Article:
We demand government investment to create good-paying jobs in our communities, to build affordable housing, accessible public transportation, and green energy production, with quality food, education, and healthcare for all, and with improved access to clean air and water, public parks, and green recreation spaces. All trade negotiations must be opened to civil society participation, which includes prior publication of the texts and the construction of mechanisms for information sharing, social participation and deliberation, while avoiding the imposition of any “fast track”. A renegotiated NAFTA treaty must include effective mechanisms to protect human, labor, and environmental rights with meaningful sanctions and enforcement provisions to assure the supremacy of human rights over corporate privilege.
We support the “Political Declaration of the Encounter of the Social Organizations of Canada, United States, and Mexico” which came out of meetings held in Mexico City on May 26 and 27, 2017. We unite in international solidarity with these goals in mind and are prepared to fight back against any and all attempts to divide or devalue our work, our communities, and our environment.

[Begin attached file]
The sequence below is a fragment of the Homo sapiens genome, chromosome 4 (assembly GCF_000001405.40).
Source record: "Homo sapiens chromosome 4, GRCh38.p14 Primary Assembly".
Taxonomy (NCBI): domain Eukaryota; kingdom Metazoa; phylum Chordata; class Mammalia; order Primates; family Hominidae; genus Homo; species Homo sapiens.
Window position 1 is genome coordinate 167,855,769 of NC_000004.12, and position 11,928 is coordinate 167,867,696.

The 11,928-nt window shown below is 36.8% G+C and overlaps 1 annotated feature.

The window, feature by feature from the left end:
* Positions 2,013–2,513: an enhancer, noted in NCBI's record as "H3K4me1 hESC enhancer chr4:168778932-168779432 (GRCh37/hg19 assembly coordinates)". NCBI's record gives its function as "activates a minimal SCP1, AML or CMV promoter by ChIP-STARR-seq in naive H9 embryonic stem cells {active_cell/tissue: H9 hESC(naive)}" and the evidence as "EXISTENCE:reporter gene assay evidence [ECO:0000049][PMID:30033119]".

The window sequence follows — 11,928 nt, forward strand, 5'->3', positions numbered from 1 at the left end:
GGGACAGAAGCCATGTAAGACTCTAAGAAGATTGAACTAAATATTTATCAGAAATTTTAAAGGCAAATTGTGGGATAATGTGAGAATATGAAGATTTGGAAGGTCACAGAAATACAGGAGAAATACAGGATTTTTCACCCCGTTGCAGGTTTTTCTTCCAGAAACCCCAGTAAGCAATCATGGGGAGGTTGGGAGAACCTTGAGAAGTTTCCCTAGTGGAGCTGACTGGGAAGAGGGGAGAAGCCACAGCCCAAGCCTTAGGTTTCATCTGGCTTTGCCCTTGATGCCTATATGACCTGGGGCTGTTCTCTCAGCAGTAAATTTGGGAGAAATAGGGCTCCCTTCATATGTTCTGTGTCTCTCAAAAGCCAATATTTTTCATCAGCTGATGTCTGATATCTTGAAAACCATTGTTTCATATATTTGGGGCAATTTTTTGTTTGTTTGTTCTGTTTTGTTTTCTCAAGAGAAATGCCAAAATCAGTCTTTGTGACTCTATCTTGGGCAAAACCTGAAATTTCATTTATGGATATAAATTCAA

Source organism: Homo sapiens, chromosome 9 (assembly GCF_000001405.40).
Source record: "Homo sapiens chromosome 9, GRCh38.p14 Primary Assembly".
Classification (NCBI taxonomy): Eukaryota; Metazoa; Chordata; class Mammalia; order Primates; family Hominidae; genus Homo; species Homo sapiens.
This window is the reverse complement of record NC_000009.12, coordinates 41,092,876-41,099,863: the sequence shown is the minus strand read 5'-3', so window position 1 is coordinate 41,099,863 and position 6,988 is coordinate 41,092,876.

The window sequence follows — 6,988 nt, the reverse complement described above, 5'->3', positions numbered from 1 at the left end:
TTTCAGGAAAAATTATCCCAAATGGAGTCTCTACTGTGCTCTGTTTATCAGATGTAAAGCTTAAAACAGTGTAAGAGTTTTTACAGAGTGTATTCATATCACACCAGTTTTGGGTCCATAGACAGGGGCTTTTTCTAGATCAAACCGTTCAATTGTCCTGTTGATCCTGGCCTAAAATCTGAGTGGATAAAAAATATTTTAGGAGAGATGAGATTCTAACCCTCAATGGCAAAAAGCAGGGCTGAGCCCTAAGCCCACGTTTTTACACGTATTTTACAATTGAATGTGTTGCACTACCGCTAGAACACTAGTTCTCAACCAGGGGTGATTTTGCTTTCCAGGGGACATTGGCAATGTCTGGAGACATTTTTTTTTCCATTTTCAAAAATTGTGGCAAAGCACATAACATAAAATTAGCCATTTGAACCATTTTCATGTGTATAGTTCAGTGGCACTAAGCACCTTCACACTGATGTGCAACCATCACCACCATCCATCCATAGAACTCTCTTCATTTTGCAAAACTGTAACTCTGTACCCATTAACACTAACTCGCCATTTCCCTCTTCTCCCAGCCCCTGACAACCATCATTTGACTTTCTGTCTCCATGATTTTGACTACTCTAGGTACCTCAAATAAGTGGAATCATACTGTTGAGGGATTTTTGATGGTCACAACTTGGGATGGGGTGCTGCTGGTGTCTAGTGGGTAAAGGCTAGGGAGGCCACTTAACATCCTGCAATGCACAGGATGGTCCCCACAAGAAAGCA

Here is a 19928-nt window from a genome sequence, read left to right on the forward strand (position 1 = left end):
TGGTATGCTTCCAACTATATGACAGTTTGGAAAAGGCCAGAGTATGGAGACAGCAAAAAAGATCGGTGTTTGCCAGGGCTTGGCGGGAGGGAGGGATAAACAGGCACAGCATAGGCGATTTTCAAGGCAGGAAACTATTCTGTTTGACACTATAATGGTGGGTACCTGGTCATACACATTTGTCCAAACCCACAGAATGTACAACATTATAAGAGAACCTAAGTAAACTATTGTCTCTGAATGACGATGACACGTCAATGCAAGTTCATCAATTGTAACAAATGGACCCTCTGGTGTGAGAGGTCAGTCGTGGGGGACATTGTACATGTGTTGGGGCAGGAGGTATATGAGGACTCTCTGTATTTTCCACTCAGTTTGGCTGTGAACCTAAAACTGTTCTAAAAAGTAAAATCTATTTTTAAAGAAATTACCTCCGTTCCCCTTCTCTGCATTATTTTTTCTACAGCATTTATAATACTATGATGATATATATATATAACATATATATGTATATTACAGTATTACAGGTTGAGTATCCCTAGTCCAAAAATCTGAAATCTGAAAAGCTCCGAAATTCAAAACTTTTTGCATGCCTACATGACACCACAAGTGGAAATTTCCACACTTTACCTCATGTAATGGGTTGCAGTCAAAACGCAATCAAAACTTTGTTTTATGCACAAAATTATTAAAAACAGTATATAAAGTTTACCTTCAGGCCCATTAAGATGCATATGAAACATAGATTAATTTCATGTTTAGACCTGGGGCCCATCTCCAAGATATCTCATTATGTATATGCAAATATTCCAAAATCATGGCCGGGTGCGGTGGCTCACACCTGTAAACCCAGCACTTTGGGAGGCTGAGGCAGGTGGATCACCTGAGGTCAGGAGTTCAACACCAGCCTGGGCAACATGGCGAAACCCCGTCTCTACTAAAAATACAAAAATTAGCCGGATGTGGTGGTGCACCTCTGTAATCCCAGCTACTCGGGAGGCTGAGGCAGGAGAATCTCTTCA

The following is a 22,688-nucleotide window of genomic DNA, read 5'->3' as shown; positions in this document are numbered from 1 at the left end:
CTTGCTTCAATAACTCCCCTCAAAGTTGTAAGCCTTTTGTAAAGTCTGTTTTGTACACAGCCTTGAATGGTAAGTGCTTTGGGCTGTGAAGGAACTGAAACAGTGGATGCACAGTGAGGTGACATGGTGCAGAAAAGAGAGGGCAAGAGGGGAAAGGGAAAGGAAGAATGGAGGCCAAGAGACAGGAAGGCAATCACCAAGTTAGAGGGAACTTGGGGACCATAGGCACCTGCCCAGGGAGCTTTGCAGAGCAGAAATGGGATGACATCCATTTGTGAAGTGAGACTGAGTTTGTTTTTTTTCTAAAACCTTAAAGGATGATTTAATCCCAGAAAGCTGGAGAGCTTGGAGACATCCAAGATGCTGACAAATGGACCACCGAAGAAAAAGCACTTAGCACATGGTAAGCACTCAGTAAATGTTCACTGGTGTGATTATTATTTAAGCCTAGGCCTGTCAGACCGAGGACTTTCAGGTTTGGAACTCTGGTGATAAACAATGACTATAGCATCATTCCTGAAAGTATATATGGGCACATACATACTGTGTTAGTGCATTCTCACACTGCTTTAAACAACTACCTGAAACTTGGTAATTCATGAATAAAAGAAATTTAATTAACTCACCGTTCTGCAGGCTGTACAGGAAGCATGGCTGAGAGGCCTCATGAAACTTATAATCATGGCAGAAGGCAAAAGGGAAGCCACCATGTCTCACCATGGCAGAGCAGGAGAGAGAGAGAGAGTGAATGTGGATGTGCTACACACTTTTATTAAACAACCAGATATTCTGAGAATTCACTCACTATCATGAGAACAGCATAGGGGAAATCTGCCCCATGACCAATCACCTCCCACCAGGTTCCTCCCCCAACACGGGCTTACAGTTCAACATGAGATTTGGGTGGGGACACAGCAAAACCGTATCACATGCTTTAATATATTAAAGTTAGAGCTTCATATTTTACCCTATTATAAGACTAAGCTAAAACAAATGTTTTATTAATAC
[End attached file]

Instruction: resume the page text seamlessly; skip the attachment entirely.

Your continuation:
Reposted from our friends at Portside.
In the fall of 2002, I spent nearly two weeks backpacking in Grand Staircase-Escalante National Monument in southern Utah. Fifteen years later, that experience continues to have a lasting impact on me.
Planned Parenthood is under attack like never before. After weeks of secret negotiations behind closed doors, Senator Mitch McConnell and his exclusively-male health care working group just released a disastrous piece of legislation that would “defund” Planned Parenthood—putting the 2.4 million people who rely on Planned Parenthood for essential health services at risk.
The US health care system is complicated, for sure. But in some essential and profoundly consequential ways, it’s not complicated at all.
A few related truths about health care in the US:
The US health care system is (and has long been) wildly inefficient, inequitable and ineffective. The depth of its dysfunction is quite shocking (more on this below). The Affordable Care Act (ACA) made the US health care system better. The Republicans’ repeal and the ACA would make dramatically worse.